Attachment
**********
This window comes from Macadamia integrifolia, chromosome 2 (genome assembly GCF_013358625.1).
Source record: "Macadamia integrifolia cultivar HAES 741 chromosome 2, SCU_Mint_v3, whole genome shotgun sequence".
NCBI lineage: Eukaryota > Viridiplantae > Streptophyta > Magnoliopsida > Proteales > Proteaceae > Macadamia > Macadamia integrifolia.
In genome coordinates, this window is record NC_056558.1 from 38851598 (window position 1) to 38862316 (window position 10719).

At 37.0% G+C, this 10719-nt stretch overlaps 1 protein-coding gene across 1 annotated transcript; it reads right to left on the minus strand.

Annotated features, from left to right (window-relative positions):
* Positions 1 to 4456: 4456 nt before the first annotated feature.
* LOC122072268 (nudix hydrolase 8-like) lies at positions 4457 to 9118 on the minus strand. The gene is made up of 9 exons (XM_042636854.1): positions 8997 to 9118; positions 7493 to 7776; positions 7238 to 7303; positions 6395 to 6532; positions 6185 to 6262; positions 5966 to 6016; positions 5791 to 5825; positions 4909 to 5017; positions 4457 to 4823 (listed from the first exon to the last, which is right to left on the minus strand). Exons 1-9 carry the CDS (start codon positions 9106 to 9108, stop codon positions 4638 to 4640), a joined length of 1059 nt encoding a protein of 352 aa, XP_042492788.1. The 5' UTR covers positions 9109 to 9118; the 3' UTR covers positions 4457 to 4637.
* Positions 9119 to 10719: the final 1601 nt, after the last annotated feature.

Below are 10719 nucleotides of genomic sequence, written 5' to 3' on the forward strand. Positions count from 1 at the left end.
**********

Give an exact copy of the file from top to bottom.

This window comes from Macadamia integrifolia, chromosome 2 (genome assembly GCF_013358625.1).
Source record: "Macadamia integrifolia cultivar HAES 741 chromosome 2, SCU_Mint_v3, whole genome shotgun sequence".
NCBI lineage: Eukaryota > Viridiplantae > Streptophyta > Magnoliopsida > Proteales > Proteaceae > Macadamia > Macadamia integrifolia.
In genome coordinates, this window is record NC_056558.1 from 38851598 (window position 1) to 38862316 (window position 10719).

At 37.0% G+C, this 10719-nt stretch overlaps 1 protein-coding gene across 1 annotated transcript; it reads right to left on the minus strand.

Annotated features, from left to right (window-relative positions):
* Positions 1 to 4456: 4456 nt before the first annotated feature.
* LOC122072268 (nudix hydrolase 8-like) lies at positions 4457 to 9118 on the minus strand. The gene is made up of 9 exons (XM_042636854.1): positions 8997 to 9118; positions 7493 to 7776; positions 7238 to 7303; positions 6395 to 6532; positions 6185 to 6262; positions 5966 to 6016; positions 5791 to 5825; positions 4909 to 5017; positions 4457 to 4823 (listed from the first exon to the last, which is right to left on the minus strand). Exons 1-9 carry the CDS (start codon positions 9106 to 9108, stop codon positions 4638 to 4640), a joined length of 1059 nt encoding a protein of 352 aa, XP_042492788.1. The 5' UTR covers positions 9109 to 9118; the 3' UTR covers positions 4457 to 4637.
* Positions 9119 to 10719: the final 1601 nt, after the last annotated feature.

Below are 10719 nucleotides of genomic sequence, written 5' to 3' on the forward strand. Positions count from 1 at the left end.